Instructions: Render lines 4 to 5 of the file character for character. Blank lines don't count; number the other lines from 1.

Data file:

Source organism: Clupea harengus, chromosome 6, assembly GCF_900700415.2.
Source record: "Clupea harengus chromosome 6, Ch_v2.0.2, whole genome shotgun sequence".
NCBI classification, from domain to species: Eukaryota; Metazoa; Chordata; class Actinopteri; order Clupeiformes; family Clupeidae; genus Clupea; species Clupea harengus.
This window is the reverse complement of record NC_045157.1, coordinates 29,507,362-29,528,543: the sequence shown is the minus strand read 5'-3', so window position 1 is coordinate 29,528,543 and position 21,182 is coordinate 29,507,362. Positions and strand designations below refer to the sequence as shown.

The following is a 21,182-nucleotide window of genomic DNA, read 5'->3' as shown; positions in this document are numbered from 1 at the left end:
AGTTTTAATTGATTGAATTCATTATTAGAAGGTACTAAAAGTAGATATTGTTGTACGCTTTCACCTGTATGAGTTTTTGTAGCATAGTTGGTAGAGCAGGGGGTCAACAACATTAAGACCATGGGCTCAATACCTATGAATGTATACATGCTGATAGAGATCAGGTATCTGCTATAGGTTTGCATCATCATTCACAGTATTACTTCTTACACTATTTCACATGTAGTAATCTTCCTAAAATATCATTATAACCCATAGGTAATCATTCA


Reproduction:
This window is the reverse complement of record NC_045157.1, coordinates 29,507,362-29,528,543: the sequence shown is the minus strand read 5'-3', so window position 1 is coordinate 29,528,543 and position 21,182 is coordinate 29,507,362. Positions and strand designations below refer to the sequence as shown.

The following is a 21,182-nucleotide window of genomic DNA, read 5'->3' as shown; positions in this document are numbered from 1 at the left end: